3
    The chart of nuclides. Each square represents a nucleus positioned according to its number of neutrons (on the horizontal x-axis) and protons (on the vertical y-axis). The white squares correspond to the 291 nuclei found in the natural state on Earth, while the orange and light grey areas show the 2 800 nuclei synthesized so far in the laboratory. Beyond feature the nuclei predicted by theory to exist in the Universe.

    The search for exotic nuclei

    The laboratory is at the cutting edge of research into exotic nuclei, so-called because they are not among the 291 stable isotopes found in the natural state on Earth. Over a hundred such nuclei have already been discovered, synthesized and studied. Once SPIRAL2 begins operation, it will become possible to produce and study new exotic nuclei at GANIL, enabling the facility to compete in the global race to produce super-heavy nuclei (nuclei with an atomic number, in other words number of protons, exceeding 110). For instance, GANIL will be able to produce new elements surpassing Oganesson (Og) the heaviest to date with 118 protons, and whose synthesis by a Russian laboratory was verified in December 2015.

    Buried nine meters underground, the various instruments making up the first phase of SPIRAL2 will begin operation progressively. They will not replace but rather extend GANIL’s existing facilities, whose area will increase from 11,000 m² to around 20,000 m². The project was divided into several phases so as to take budgetary constraints and safety clearance procedures into account.

    On November 3rd, 2016, the first phase, which is set to continue until 2019, will be marked by the inauguration of the brand new linear accelerator LINAC, and the two ion sources and injector that will feed into it.
    The first source will produce beams of heavy ions from elements ranging from carbon to uranium. “The heavy ion beams produced by this source will be ten to a hundred times more powerful than those currently available at GANIL,” explains Jean-Charles Thomas, a CNRS researcher at the site. “The beams will be used mainly to produce (exotic) radioactive nuclei by fusion reactions.”

    The second source will produce beams of lighter particles: protons, deuterons (nuclei made up of a proton and a neutron) and alpha particles (helium-4 nuclei, comprising two protons and two neutrons). “Beams of lightweight particles such as these are not currently available at GANIL,” Thomas points out. “They will be used principally to generate powerful beams of neutrons.” The beams of heavy ions or lightweight particles will then enter the radio-frequency quadrupole (RFQ), whose role is to accelerate the ions up to 4% of light speed, while separating them into packets suitable for injection into the accelerator.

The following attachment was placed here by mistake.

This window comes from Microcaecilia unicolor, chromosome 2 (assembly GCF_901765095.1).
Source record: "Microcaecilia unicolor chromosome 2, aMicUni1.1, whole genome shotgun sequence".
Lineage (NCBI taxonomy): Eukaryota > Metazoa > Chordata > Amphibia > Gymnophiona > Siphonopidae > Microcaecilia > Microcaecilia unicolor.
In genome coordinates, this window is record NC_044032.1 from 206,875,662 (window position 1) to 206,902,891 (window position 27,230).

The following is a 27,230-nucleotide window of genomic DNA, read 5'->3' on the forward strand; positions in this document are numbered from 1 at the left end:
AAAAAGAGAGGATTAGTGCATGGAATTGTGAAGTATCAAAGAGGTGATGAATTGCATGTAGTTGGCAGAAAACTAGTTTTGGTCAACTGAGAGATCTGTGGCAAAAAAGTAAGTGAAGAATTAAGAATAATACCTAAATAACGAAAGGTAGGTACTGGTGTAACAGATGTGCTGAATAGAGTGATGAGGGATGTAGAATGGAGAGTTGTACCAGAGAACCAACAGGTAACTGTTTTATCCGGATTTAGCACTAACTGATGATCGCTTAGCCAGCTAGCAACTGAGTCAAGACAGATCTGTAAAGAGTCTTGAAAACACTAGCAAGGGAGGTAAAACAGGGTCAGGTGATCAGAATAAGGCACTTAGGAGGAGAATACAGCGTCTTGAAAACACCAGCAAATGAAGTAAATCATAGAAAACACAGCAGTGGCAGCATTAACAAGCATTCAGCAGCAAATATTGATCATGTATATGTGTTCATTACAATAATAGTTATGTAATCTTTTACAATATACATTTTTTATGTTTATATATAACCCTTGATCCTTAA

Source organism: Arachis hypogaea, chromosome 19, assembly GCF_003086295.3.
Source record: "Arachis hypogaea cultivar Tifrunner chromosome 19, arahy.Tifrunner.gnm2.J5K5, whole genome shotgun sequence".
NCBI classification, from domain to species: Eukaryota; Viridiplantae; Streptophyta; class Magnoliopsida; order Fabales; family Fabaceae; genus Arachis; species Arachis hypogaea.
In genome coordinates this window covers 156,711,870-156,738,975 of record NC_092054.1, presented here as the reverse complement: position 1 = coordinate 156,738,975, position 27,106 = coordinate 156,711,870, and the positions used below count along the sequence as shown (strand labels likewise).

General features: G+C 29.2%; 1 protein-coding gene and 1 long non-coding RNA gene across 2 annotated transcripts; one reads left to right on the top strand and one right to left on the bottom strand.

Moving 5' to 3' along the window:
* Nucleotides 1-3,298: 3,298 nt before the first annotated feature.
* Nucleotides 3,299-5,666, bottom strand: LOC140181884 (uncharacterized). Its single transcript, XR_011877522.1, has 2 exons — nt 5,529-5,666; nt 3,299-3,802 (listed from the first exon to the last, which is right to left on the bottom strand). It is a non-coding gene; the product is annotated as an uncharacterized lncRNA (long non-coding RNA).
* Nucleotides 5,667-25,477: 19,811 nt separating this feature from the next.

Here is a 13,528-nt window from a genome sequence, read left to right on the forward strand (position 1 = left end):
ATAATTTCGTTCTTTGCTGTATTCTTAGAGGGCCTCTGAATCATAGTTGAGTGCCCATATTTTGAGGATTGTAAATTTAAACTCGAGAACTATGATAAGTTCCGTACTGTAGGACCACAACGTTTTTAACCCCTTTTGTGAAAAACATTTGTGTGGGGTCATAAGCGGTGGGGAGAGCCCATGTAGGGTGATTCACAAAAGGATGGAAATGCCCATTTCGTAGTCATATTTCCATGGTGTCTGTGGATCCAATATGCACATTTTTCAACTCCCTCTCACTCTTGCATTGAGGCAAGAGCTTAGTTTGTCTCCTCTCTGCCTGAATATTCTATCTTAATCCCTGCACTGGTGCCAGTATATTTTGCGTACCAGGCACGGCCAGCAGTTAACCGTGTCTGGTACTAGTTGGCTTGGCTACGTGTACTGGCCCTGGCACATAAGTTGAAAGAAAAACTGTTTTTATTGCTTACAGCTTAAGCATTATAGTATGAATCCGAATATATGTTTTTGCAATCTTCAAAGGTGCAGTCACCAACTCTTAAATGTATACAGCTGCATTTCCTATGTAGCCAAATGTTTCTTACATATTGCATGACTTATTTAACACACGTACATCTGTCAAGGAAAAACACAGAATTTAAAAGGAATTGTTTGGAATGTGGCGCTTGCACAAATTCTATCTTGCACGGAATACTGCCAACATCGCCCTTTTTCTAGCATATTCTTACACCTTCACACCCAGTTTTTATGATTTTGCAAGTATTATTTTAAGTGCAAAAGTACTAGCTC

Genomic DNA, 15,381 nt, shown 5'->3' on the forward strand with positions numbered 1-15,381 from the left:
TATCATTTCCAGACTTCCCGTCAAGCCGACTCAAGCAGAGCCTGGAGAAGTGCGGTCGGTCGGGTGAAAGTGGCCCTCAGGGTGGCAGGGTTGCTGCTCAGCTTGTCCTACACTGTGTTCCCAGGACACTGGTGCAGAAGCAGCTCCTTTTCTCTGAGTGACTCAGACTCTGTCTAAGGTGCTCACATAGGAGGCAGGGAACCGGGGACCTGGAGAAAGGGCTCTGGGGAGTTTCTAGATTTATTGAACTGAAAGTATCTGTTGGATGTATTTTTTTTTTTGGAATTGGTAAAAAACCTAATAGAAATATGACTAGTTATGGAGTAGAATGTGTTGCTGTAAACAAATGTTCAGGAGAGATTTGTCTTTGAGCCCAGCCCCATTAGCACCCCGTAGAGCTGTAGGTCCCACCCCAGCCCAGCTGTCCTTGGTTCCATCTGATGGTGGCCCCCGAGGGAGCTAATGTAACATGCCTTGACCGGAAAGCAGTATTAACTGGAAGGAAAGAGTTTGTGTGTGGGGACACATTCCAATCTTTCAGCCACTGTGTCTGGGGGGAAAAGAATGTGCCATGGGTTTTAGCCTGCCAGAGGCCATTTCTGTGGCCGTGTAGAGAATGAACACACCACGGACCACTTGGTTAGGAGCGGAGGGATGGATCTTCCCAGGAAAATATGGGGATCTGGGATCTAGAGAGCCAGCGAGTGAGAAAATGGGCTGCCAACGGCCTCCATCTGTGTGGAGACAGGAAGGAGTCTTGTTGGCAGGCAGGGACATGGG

4
    The new LINAC accelerator comprises 19 cryomodules, each containing one or two acceleration cavities.
    2 P. STROPPA/CEA/CNRS

    From pure research to social applications

    At the heart of the SPIRAL2 facilities, the LINAC linear accelerator is made up of a sequence of 19 cryomodules containing superconducting cavities that operate at 4.5 K (-270 °C). The whole assembly will accelerate the particles to energies of up to 25% of the speed of light, while heavy ions will reach 18% of light speed. Depending on their nature, the high-energy beams will be sent to two new experimental areas, NFS (Neutrons For Science) and S3 (Super Separator Spectrometer), which are due to begin operation shortly.

    NFS, which will get underway in 2017, will be used to study the reactions brought about by fast neutrons in next-generation nuclear reactors, as well as the effects of neutron irradiation in the fields of healthcare and materials. The S3 area, due to become operational in 2019, will use beams of heavy ions to generate and study the exotic nuclei produced in nuclear fusion reactions.

    “In fundamental terms, SPIRAL2 let us elucidate the structure and behavior of atomic nuclei produced under extreme conditions,” says Julien Piot, a CNRS physicist involved with S3 at GANIL.”It should also confirm the existence of certain ‘magic numbers’ of protons/neutrons, as well as that of a possible island of stability for super-heavy nuclei.”

    However, SPIRAL2 will also have applications including the treatment of radioactive waste, the production of isotopes for nuclear medicine, and the study of the impact of neutrons on materials and living organisms.

    See the full article here .

    Please help promote STEM in your local schools.

    STEM Icon